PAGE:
The math is simple enough. Seattle’s downtown core — at least pre-pandemic, pre-looting, and pre-smashed windows — provides nearly 60 percent of the city’s annual tax revenue, emphasizing again one urban reality of this new century: successful cities contain successful retail and office cores. Their health, the jobs and revenue they provide, are vital.
Simple it may be, but it often seems to elude our present Seattle City Council. As the Seattle Times’ Jon Talton notes, no member of that council has met a payroll, owned a business or brings to the table daily experience with the economic life of the city — from tech to maritime, hospitality and aerospace. Talton continues: “So it’s no wonder this council is so deaf to pleas from the private sector or blind to the dangers facing Seattle’s economic future. No wonder that the council and Mayor Durkan abandoned part of Capitol Hill to the lawless CHAZ. No wonder they love hating Amazon, whose headquarters is a priceless asset. This isn’t advancing social justice. It’s civic malpractice.”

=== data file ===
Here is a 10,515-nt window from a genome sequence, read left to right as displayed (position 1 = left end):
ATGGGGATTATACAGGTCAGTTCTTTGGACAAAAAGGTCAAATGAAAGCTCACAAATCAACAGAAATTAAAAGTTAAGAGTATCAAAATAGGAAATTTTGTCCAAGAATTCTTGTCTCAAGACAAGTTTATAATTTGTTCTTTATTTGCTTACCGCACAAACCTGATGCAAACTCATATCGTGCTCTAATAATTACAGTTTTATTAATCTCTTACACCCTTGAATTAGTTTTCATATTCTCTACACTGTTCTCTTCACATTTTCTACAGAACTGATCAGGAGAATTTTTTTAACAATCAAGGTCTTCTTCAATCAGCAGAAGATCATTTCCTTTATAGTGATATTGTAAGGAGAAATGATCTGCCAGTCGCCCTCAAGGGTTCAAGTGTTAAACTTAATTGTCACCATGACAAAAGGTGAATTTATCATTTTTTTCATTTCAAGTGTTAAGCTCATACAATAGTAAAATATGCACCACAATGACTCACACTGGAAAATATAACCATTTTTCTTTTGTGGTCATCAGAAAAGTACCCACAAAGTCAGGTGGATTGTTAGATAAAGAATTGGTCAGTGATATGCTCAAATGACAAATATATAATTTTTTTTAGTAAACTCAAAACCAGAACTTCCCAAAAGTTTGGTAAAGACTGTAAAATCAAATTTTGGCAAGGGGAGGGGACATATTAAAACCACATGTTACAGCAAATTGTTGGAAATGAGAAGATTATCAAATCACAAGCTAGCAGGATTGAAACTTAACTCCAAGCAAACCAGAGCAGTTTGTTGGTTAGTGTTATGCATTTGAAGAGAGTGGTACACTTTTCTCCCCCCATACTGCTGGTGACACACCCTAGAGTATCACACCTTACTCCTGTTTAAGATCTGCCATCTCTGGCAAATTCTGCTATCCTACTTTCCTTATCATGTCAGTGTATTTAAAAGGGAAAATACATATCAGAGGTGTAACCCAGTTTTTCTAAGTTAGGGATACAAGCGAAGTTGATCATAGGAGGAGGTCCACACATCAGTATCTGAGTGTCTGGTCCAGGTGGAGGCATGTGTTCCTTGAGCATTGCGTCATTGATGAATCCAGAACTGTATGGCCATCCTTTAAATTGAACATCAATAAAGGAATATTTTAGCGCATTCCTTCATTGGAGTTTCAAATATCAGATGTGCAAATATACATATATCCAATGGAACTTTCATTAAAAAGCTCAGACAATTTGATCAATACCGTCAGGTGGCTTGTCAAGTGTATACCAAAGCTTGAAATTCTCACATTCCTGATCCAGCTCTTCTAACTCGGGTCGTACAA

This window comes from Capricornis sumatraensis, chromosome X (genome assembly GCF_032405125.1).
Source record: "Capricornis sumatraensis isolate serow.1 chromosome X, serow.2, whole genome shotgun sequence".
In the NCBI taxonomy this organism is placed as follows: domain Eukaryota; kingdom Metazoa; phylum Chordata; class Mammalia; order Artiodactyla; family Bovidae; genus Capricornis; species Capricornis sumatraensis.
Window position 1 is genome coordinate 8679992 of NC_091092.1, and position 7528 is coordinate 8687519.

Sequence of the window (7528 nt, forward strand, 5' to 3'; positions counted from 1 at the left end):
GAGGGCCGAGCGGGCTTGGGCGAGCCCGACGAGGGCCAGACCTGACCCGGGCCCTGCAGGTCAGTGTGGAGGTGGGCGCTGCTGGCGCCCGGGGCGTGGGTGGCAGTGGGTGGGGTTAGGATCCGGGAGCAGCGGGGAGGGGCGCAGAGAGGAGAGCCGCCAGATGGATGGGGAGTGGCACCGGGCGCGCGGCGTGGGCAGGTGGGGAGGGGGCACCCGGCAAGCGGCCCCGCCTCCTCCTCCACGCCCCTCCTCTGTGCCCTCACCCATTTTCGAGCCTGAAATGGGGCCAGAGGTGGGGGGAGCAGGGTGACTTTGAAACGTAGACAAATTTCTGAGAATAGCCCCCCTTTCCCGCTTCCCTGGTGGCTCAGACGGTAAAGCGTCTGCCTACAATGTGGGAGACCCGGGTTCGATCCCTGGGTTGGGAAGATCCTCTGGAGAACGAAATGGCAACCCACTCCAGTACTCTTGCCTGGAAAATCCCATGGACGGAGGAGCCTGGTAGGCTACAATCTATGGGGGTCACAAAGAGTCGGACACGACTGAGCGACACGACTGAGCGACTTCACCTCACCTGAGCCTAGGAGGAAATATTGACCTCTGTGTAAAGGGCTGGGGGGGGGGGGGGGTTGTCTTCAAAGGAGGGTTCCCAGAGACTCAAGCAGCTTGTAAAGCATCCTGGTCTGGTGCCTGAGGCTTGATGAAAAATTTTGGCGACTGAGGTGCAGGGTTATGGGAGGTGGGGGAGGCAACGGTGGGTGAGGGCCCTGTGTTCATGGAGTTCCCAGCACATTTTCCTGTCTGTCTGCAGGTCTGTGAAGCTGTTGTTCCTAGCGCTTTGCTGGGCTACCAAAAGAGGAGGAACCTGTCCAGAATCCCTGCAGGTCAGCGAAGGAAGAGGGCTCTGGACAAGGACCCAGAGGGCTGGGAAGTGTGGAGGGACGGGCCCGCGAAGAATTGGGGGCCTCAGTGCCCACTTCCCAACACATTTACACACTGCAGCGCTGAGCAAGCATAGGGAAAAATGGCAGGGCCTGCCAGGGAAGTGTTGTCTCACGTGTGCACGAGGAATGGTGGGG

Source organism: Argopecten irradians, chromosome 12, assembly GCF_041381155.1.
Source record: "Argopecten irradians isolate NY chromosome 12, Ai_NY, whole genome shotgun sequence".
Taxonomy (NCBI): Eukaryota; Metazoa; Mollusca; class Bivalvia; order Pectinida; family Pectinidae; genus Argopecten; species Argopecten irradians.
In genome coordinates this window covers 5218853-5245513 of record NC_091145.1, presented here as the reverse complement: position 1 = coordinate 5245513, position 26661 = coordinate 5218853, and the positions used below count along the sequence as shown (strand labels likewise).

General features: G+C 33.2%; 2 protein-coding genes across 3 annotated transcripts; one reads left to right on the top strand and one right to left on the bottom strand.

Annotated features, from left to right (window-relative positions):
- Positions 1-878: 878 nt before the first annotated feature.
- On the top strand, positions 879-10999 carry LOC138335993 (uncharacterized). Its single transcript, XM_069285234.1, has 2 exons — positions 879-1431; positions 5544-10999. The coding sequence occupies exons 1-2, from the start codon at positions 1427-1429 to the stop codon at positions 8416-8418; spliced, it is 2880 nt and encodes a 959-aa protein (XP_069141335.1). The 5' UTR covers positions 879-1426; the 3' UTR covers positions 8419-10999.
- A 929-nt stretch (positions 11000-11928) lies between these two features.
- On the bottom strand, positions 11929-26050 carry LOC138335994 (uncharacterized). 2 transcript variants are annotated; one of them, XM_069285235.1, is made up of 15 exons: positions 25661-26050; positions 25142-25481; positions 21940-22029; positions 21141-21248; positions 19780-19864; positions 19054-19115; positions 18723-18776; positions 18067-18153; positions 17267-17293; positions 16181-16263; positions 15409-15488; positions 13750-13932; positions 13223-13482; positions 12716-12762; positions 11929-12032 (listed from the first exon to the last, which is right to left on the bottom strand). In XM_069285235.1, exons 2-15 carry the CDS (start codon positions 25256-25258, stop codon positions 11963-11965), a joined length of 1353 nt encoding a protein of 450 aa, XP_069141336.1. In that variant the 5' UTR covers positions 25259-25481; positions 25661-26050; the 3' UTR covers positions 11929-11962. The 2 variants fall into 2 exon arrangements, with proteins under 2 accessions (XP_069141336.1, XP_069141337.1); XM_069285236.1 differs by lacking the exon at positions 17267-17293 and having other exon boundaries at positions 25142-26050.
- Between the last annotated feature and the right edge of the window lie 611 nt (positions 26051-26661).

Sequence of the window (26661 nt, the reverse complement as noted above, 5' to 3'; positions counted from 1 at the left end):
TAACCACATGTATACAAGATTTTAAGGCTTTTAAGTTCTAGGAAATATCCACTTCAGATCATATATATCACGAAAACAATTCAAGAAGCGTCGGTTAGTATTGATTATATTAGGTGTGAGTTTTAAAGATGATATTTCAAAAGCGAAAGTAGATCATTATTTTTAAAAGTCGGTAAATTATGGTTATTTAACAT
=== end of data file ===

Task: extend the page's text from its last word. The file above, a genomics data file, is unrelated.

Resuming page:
I’ve walked the downtown core almost daily for most of the last two decades. I know what Denny Regrade and Belltown looked like before the renaissance of the late ’90s, before Amazon built its world headquarters there (and where Vashon Island’s great artist, Julie Speidel, installed her striking “Petros”).
A sane city government would find a partner in Amazon, not turn it into a political punching bag. Local business can give more, but what passes for civic leadership seems unlikely to get us there. Getting our city back economically is vital to our overall recovery from this pandemic catastrophe. That will take all of us moving together, not sniping for political advantage.